SmartMeters will create PG&E demand pricing

As I read “PG&E customers seeing double,” regarding the gas projects that ratepayers are being asked to fund twice, the gas SmartMeters are not listed, and they were added at a time when the natural-gas-powered vehicles were called our pollution savior.

Since there was no infrastructure of natural-gas pumps to supply these vehicles with fuel, they did not become popular, and now the electric battery-powered vehicle is of concern to PG&E since the infrastructure is available to power then in each of our homes and businesses, but the drain on the grid for each of them is equal to the entire load of a modern home. And now we have been asked to pay twice for the electric SmartMeter.

PG&E sees that workers will charge up their electric vehicles when they are at work and not just at night when they are home, which will further overload the electric grid during the day. Thus the need for demand pricing to even out electrical time of use, which is the reason for the SmartMeters. Thus, as consumers are finding out, it is vastly more expensive.

Frank Norton
San Francisco

Ruining chance at rail line

I would love to thank the residents of the San Francisco Peninsula for being such NIMBYs and derailing the California high-speed rail project. If these Luddites could only travel to France and to Japan and see how it is done there, perhaps they could get their collective heads out of the sand. As a result of their actions, we will now get a railroad to nowhere.

Since World War II, this country has moved away from rail travel while Europe and Japan have not. As a result, much of the infrastructure on which to build and expand is no longer there. Little by little, the old Southern Pacific right of way to San Jose has grown narrower and narrower while the towns along the way have expanded and grown and have done nothing to protect the rail rights of way.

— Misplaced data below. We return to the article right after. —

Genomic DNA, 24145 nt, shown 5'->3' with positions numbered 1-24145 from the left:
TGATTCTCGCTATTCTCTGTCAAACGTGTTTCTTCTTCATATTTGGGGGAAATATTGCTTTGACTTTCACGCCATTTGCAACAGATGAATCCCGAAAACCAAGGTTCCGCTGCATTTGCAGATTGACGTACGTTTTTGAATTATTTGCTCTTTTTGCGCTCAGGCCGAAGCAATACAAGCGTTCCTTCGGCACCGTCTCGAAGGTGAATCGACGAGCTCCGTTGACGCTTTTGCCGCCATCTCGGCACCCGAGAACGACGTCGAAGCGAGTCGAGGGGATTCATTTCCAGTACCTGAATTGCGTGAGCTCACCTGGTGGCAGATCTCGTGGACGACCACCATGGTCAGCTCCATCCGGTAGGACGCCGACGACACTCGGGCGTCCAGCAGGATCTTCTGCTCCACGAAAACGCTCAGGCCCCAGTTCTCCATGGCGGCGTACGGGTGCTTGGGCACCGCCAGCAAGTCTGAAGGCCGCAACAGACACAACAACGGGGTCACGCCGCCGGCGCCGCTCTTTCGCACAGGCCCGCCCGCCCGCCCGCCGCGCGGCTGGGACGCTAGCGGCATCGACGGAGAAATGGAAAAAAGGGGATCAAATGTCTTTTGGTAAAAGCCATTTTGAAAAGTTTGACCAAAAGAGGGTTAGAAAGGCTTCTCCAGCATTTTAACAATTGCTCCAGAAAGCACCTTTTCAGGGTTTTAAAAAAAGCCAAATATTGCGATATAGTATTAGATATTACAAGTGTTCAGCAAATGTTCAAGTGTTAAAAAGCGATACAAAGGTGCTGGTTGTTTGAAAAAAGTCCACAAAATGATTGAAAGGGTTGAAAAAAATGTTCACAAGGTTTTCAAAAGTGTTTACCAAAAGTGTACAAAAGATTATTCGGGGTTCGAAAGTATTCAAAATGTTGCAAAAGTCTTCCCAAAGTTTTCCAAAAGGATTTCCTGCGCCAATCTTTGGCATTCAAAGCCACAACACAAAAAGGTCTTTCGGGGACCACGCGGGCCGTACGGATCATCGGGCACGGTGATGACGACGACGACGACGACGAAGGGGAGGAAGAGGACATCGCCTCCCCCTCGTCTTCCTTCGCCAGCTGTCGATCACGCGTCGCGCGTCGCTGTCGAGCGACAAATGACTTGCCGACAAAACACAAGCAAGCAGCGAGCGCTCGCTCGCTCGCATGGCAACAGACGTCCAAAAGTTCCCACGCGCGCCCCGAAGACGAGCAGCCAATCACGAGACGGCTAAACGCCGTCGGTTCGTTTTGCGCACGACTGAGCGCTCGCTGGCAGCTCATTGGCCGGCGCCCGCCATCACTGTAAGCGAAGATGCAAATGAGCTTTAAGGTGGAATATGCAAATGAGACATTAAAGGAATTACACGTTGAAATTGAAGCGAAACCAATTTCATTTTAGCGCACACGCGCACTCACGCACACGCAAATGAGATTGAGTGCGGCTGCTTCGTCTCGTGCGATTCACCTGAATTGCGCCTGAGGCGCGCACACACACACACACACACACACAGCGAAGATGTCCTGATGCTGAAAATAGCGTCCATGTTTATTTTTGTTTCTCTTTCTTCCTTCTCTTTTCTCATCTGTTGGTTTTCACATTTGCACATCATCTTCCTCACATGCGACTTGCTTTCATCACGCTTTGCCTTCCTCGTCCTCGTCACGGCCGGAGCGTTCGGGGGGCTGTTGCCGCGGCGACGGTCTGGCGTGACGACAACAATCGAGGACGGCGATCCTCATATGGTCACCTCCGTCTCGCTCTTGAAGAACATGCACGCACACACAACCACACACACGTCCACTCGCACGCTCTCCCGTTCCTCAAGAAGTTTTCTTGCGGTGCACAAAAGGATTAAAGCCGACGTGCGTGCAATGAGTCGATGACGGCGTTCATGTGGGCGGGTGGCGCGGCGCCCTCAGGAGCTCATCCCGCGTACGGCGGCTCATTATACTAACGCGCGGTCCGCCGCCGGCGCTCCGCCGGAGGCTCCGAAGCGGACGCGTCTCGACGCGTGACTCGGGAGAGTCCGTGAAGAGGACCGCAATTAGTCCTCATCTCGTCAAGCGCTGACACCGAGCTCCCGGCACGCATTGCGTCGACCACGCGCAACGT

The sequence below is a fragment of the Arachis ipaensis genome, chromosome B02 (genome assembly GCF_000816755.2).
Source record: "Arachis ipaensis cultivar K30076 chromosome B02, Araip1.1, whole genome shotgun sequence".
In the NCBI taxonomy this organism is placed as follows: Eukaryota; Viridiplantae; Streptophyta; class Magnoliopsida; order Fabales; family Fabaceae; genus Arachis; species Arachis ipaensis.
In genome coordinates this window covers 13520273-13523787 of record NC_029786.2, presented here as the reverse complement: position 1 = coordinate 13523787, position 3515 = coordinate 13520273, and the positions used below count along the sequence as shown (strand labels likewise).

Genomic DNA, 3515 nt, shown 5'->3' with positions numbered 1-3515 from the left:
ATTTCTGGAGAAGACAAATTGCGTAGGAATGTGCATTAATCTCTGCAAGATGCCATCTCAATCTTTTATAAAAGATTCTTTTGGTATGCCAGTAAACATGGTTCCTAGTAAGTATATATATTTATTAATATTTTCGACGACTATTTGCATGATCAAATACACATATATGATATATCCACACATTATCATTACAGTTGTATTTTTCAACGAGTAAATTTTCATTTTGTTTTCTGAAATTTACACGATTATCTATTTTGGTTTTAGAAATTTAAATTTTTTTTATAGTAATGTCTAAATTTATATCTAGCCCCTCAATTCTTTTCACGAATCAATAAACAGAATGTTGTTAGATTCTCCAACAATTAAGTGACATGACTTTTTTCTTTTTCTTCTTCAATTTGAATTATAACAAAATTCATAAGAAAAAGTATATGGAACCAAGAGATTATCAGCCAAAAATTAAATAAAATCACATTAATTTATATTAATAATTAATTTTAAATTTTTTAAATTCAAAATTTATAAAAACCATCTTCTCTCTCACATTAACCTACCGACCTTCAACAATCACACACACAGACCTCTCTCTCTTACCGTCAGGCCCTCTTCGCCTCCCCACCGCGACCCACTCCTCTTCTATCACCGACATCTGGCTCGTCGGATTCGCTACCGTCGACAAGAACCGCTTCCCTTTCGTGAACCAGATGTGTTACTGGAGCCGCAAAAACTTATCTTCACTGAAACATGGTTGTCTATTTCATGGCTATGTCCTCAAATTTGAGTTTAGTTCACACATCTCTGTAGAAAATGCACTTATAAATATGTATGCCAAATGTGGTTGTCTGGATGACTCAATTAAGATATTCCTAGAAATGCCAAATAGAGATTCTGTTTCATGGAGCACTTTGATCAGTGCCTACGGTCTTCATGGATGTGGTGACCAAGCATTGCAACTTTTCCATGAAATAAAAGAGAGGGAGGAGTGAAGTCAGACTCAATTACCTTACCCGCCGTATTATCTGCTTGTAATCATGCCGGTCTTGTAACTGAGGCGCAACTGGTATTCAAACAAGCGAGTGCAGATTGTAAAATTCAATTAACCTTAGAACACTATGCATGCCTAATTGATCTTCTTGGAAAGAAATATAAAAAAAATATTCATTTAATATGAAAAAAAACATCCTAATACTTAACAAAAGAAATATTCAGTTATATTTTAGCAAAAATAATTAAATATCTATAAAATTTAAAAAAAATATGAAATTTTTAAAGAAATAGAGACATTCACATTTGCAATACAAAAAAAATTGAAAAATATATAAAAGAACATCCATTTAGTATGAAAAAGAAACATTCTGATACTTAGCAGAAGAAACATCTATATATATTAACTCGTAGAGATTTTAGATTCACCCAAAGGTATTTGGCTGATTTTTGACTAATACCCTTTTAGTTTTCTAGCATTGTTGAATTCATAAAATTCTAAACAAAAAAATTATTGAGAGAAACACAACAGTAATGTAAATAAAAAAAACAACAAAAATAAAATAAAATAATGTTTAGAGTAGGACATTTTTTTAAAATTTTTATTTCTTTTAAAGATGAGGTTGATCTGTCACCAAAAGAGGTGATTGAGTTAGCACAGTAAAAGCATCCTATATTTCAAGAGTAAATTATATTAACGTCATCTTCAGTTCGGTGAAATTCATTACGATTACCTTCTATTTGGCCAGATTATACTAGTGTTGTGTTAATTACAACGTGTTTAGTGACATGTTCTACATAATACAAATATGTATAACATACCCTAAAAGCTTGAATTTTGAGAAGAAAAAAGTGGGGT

Irving Q. Waldorf
San Francisco

Slowing down air travel

I recently had occasion to pass through a body scanner at the Dallas airport.
Jokingly, I asked, “Is this thing going to light me up?” A good-humored TSA guy explained that flying to Europe will expose me to more radiation. I’m sure that response isn’t in the training book.

The scanner saw my hip-pocket wallet. The hand wand responded to the wad of Euros I was carrying. Instead of the normal quick pass through the metal detector, add an extra half-minute to the search. Multiply that delay times half of the 524 passengers boarding a 747, and airline travel just got more frustrating.

Paul Burton
San Francisco

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